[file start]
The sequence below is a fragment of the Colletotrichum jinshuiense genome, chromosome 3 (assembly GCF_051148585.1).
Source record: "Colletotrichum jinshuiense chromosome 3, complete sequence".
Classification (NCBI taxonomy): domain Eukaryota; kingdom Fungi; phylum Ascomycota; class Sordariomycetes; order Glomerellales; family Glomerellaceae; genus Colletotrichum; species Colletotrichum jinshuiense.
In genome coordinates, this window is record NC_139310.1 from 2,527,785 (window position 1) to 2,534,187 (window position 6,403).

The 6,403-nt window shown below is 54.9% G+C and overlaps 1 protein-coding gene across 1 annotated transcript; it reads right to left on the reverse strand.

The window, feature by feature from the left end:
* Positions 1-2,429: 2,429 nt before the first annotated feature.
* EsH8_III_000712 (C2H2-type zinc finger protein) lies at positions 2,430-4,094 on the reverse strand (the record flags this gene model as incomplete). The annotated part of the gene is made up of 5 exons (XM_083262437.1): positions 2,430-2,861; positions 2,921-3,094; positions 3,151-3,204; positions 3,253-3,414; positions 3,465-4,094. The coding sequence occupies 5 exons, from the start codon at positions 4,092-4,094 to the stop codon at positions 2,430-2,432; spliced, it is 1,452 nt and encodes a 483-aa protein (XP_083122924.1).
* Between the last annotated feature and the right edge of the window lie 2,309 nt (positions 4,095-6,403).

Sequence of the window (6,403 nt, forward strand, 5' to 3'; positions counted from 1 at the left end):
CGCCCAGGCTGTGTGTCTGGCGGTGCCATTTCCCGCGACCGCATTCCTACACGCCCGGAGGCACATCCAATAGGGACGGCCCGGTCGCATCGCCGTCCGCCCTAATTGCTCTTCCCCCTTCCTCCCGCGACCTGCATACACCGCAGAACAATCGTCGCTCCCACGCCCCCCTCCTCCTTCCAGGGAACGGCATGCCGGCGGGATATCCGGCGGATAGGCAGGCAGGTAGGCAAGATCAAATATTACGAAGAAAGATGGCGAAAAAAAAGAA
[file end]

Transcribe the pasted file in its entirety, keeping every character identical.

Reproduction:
The sequence below is a fragment of the Colletotrichum jinshuiense genome, chromosome 3 (assembly GCF_051148585.1).
Source record: "Colletotrichum jinshuiense chromosome 3, complete sequence".
Classification (NCBI taxonomy): domain Eukaryota; kingdom Fungi; phylum Ascomycota; class Sordariomycetes; order Glomerellales; family Glomerellaceae; genus Colletotrichum; species Colletotrichum jinshuiense.
In genome coordinates, this window is record NC_139310.1 from 2,527,785 (window position 1) to 2,534,187 (window position 6,403).

The 6,403-nt window shown below is 54.9% G+C and overlaps 1 protein-coding gene across 1 annotated transcript; it reads right to left on the reverse strand.

The window, feature by feature from the left end:
* Positions 1-2,429: 2,429 nt before the first annotated feature.
* EsH8_III_000712 (C2H2-type zinc finger protein) lies at positions 2,430-4,094 on the reverse strand (the record flags this gene model as incomplete). The annotated part of the gene is made up of 5 exons (XM_083262437.1): positions 2,430-2,861; positions 2,921-3,094; positions 3,151-3,204; positions 3,253-3,414; positions 3,465-4,094. The coding sequence occupies 5 exons, from the start codon at positions 4,092-4,094 to the stop codon at positions 2,430-2,432; spliced, it is 1,452 nt and encodes a 483-aa protein (XP_083122924.1).
* Between the last annotated feature and the right edge of the window lie 2,309 nt (positions 4,095-6,403).

Sequence of the window (6,403 nt, forward strand, 5' to 3'; positions counted from 1 at the left end):
CGCCCAGGCTGTGTGTCTGGCGGTGCCATTTCCCGCGACCGCATTCCTACACGCCCGGAGGCACATCCAATAGGGACGGCCCGGTCGCATCGCCGTCCGCCCTAATTGCTCTTCCCCCTTCCTCCCGCGACCTGCATACACCGCAGAACAATCGTCGCTCCCACGCCCCCCTCCTCCTTCCAGGGAACGGCATGCCGGCGGGATATCCGGCGGATAGGCAGGCAGGTAGGCAAGATCAAATATTACGAAGAAAGATGGCGAAAAAAAAGAA